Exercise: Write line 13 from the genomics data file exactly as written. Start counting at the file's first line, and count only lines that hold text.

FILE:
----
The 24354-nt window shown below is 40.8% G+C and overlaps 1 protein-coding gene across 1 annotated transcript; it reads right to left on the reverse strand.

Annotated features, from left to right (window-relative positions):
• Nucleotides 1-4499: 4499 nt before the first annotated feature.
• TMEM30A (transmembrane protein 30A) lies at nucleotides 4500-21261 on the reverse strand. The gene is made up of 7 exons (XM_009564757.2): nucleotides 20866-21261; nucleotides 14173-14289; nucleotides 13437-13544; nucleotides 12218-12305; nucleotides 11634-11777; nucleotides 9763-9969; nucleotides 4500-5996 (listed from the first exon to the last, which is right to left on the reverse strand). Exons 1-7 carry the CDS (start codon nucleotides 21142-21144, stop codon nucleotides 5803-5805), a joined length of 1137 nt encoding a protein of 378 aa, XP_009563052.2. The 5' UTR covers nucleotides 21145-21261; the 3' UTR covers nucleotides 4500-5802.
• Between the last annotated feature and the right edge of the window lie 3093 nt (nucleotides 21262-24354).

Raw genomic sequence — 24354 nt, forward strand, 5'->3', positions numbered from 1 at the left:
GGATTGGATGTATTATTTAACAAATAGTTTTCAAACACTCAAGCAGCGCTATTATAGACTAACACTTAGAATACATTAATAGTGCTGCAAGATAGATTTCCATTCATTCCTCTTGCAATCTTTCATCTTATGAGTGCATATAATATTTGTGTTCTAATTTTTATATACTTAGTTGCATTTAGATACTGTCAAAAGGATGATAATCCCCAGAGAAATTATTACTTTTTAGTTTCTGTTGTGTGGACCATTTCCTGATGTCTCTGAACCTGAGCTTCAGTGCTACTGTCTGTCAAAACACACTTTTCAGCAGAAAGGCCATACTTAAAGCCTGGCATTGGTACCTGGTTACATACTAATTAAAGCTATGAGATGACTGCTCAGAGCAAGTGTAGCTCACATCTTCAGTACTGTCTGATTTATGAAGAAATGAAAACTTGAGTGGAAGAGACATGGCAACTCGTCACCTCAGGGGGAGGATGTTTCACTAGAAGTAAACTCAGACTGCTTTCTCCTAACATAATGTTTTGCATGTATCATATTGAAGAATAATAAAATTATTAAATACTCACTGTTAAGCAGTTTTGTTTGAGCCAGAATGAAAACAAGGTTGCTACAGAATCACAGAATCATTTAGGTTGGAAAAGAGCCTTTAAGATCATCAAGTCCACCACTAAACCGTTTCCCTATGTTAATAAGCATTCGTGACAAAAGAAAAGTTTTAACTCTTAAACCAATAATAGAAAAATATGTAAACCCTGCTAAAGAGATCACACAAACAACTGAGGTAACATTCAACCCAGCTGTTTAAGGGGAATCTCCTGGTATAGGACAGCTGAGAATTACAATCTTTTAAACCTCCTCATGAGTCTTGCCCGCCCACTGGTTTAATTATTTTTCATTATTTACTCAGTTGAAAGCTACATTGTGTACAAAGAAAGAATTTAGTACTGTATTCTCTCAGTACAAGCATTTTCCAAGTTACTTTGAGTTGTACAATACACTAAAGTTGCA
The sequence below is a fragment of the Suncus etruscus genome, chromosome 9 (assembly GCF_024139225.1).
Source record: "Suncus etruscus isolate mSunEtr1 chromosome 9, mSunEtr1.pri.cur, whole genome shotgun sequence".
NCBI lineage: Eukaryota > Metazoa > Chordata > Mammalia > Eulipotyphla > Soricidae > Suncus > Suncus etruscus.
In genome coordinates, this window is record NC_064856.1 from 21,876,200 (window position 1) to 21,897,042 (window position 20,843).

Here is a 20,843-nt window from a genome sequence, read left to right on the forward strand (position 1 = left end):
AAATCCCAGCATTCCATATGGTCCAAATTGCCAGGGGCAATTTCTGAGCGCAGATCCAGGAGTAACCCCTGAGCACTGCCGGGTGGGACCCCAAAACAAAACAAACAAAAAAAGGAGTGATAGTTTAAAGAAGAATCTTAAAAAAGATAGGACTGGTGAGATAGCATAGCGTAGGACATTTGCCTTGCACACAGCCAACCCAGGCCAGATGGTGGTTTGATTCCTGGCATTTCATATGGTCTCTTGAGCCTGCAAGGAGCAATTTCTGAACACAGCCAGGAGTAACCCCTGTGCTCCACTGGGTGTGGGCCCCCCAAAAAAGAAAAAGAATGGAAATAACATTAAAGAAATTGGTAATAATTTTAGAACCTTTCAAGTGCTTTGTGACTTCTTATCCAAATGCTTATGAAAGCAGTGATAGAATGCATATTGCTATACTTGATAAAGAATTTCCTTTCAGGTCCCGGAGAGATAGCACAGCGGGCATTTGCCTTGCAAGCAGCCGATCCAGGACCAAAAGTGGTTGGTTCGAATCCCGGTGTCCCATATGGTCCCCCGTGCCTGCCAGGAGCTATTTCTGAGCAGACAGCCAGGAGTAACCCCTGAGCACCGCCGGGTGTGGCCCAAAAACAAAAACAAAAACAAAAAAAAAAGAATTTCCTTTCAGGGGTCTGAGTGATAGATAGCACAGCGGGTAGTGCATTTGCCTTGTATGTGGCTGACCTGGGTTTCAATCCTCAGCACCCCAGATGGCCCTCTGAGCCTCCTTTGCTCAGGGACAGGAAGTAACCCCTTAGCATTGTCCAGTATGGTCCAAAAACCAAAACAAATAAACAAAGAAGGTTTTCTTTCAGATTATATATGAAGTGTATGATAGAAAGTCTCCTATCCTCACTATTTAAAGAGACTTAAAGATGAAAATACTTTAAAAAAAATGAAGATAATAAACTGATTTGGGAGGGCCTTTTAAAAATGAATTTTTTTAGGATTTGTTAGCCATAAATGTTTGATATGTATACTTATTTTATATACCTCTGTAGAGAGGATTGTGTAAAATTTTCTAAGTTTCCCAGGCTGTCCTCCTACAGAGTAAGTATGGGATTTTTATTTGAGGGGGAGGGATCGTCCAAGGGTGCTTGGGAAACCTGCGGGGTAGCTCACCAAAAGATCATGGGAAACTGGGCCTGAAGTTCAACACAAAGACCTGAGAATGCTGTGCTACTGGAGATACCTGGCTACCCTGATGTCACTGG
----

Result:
AAATCCCAGCATTCCATATGGTCCAAATTGCCAGGGGCAATTTCTGAGCGCAGATCCAGGAGTAACCCCTGAGCACTGCCGGGTGGGACCCCAAAACAAAACAAACAAAAAAAGGAGTGATAGTTTAAAGAAGAATCTTAAAAAAGATAGGACTGGTGAGATAGCATAGCGTAGGACATTTGCCTTGCACACAGCCAACCCAGGCCAGATGGTGGTTTGATTCCTGGCATTTCATATGGTCTCTTGAGCCTGCAAGGAGCAATTTCTGAACACAGCCAGGAGTAACCCCTGTGCTCCACTGGGTGTGGGCCCCCCAAAAAAGAAAAAGAATGGAAATAACATTAAAGAAATTGGTAATAATTTTAGAACCTTTCAAGTGCTTTGTGACTTCTTATCCAAATGCTTATGAAAGCAGTGATAGAATGCATATTGCTATACTTGATAAAGAATTTCCTTTCAGGTCCCGGAGAGATAGCACAGCGGGCATTTGCCTTGCAAGCAGCCGATCCAGGACCAAAAGTGGTTGGTTCGAATCCCGGTGTCCCATATGGTCCCCCGTGCCTGCCAGGAGCTATTTCTGAGCAGACAGCCAGGAGTAACCCCTGAGCACCGCCGGGTGTGGCCCAAAAACAAAAACAAAAACAAAAAAAAAAGAATTTCCTTTCAGGGGTCTGAGTGATAGATAGCACAGCGGGTAGTGCATTTGCCTTGTATGTGGCTGACCTGGGTTTCAATCCTCAGCACCCCAGATGGCCCTCTGAGCCTCCTTTGCTCAGGGACAGGAAGTAACCCCTTAGCATTGTCCAGTATGGTCCAAAAACCAAAACAAATAAACAAAGAAGGTTTTCTTTCAGATTATATATGAAGTGTATGATAGAAAGTCTCCTATCCTCACTATTTAAAGAGACTTAAAGATGAAAATACTTTAAAAAAAATGAAGATAATAAACTGATTTGGGAGGGCCTTTTAAAAATGAATTTTTTTAGGATTTGTTAGCCATAAATGTTTGATATGTATACTTATTTTATATACCTCTGTAGAGAGGATTGTGTAAAATTTTCTAAGTTTCCCAGGCTGTCCTCCTACAGAGTAAGTATGGGATTTTTATTTGAGGGGGAGGGATCGTCCAAGGGTGCTTGGGAAACCTGCGGGGTAGCTCACCAAAAGATCATGGGAAACTGGGCCTGAAGTTCAACACAAAGACCTGAGAATGCTGTGCTACTGGAGATACCTGGCTACCCTGATGTCACTGG